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Digital Subscriptions > GCN > 334 > “No matter how strong you are - it breaks you.

“No matter how strong you are - it breaks you.

When people arrive in this country and declare their status as asylum seekers, they are put into a harrowing housing system called Direct Provision, in which they can be stuck for years, not knowing whether they will be deported or not. For LGBT+ asylum seekers Direct Provision o en transplants the oppression they were eeing from to Ireland, as Chris O’Donnell reports. Photo by Vukasin Nedeljkovic from the

“If they find out back home about the orientation of an LGBT+ individual who then gets deported, then that person faces unimaginable retribution.

Being LGBT+ and moving to a new country can be daunting at the best of times, considering the wide variety of reactions LGBT+ individuals face in differing cultural contexts. Now consider how frightening it must be for LGBT+ asylum seekers who are fleeing from dreadful circumstances from countries where there are horrendous punishments, including imprisonment, torture, or even death on the basis of their orientation. They face isolation from their families and friends, and have no idea what is going to happen to them when they arrive to the country in which they are seeking asylum. In Ireland, asylum seekers are given no information about how long they will retain that status.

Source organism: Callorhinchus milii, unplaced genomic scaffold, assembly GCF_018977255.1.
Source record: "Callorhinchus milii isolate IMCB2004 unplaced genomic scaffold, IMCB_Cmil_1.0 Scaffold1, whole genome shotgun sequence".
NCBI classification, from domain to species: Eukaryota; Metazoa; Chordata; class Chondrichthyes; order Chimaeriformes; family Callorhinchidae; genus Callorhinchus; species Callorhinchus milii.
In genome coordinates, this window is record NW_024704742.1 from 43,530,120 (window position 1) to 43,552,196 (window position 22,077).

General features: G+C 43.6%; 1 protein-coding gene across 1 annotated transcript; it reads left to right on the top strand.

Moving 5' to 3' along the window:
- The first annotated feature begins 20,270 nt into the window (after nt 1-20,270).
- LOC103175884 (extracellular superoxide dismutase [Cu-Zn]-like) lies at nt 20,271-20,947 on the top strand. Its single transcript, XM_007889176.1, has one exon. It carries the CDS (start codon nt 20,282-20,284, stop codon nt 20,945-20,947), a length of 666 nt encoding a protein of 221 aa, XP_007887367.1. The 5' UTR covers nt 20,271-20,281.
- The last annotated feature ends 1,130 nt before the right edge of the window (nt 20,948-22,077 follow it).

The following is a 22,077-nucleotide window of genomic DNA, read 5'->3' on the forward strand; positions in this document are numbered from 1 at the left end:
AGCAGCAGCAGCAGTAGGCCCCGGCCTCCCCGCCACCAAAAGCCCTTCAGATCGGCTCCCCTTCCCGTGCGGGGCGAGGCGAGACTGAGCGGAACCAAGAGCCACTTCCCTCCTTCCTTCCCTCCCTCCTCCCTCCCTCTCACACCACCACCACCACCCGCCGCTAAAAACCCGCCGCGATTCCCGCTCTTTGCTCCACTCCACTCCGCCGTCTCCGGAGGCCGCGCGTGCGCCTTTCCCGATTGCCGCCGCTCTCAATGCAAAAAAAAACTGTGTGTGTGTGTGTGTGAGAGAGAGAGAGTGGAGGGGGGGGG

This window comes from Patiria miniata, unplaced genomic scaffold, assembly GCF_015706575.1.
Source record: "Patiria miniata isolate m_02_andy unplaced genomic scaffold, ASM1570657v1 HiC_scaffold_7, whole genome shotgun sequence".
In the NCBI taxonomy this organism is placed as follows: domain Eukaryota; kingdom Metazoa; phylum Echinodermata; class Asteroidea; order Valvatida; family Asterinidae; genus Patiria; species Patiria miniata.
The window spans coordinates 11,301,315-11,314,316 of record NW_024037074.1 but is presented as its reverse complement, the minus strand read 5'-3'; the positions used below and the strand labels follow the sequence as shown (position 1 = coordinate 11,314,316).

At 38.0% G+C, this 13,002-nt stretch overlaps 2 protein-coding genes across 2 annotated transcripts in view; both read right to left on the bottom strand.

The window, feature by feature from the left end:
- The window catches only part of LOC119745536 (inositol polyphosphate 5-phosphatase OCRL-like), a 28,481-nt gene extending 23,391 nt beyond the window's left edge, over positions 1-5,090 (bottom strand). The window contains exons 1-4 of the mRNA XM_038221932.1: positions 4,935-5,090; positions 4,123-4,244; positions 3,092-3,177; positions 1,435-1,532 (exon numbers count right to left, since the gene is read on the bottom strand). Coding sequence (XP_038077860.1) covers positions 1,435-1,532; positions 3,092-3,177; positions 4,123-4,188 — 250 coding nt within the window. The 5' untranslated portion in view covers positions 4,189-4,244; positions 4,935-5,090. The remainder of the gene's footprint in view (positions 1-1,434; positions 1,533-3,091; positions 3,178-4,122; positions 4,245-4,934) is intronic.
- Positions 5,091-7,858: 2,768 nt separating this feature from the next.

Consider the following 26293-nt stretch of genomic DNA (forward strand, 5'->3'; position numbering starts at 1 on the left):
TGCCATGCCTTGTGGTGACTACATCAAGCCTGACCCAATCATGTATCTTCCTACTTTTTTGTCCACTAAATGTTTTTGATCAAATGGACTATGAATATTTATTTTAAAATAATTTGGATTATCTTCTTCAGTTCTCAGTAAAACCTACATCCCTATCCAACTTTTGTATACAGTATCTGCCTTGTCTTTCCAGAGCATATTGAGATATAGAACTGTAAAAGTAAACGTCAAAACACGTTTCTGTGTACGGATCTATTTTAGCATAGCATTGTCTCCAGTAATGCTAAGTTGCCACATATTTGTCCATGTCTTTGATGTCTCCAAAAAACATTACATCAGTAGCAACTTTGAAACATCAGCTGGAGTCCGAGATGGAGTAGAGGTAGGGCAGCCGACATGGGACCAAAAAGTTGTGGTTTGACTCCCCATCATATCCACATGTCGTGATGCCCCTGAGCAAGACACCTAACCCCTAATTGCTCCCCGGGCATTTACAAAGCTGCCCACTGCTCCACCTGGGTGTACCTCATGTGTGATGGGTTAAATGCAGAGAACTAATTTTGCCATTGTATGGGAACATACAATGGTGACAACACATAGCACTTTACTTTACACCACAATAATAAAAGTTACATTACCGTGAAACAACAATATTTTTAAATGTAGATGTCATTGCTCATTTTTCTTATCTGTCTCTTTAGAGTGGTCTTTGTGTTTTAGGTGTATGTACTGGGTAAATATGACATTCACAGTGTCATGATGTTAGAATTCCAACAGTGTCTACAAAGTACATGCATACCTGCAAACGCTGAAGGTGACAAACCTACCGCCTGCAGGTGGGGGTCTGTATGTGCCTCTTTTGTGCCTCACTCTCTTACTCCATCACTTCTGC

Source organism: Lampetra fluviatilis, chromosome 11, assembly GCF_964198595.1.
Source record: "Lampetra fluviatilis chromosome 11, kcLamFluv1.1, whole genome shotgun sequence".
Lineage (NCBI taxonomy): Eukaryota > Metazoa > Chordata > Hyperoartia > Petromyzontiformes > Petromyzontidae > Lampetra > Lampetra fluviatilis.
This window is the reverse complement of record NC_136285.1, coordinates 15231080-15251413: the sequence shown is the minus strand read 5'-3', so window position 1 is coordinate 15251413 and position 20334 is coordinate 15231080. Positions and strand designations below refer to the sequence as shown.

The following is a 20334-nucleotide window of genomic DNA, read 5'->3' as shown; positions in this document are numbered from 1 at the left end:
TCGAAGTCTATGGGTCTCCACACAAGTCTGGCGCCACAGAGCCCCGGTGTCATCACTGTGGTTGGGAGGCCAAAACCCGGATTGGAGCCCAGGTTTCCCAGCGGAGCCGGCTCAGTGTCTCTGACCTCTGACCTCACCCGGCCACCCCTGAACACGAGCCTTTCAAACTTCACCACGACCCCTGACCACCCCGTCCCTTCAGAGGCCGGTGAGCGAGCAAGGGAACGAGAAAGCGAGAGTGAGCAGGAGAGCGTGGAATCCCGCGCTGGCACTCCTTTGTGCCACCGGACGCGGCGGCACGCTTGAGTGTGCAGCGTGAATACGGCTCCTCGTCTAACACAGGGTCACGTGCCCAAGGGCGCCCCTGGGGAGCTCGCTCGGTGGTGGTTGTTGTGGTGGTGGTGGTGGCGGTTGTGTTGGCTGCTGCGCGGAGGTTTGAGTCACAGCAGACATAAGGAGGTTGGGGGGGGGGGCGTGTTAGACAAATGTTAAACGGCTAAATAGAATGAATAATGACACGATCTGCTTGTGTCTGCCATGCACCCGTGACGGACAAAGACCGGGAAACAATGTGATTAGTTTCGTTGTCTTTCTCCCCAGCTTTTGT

Direct Provision is an institutional housing system that was designed a decade and half ago to be a short-term solution for dealing with asylum seekers after they arrived and declared their status in Ireland. Since then many asylum seekers have spent years living in this system, in conditions that are damaging to their health, welfare and life-chances. They are not allowed to work, and they’re not entitled to social welfare, social housing or third level education. With such inhumane conditions, these centres may act as a warning sign – a big red ‘stop’ sign - to prevent asylum seekers using Ireland as an ‘easy access’ route to Europe.

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About GCN

Our provocative cover by artist and designer, Niall Sweeney, celebrates ten years of Pantibar while cheekily harking back to a certain fetish club both he and Rory O'Neill (aka Panti) ran in the mid-90s. Inside we discuss Sweeney's long-term artistic relationship with O'Neill and how their friendship has informed the evolution of Dublin's queer scene over three decades (the full recording of which is available via GCN’s new podcast Q&A: The Queer and Alternative Podcast). Elsewhere we talk to some high-flying champions of LGBT+ diversity in companies like Vodafone, Deloitte, Accenture Ireland, eir and Web Summit, about the benefits of bringing your authentic self to work, and the members of Intertech Ireland tell us about connecting the LGBT+ tech workforce. Chris O’Donnell hears from some non-national LGBTs who are effectively serving time in Ireland’s hellish Direct Provision centres about the double discrimination of being an LGBT+ asylum seeker. Shaun Dunne, author of a documentary-style play featuring the testimony of those living with HIV speaks to members of ACT UP ahead of its Dublin Theatre Festival run, and Ray O'Neill talks work/life balance. Plus, all the best news, opinion, reviews, events, and much more.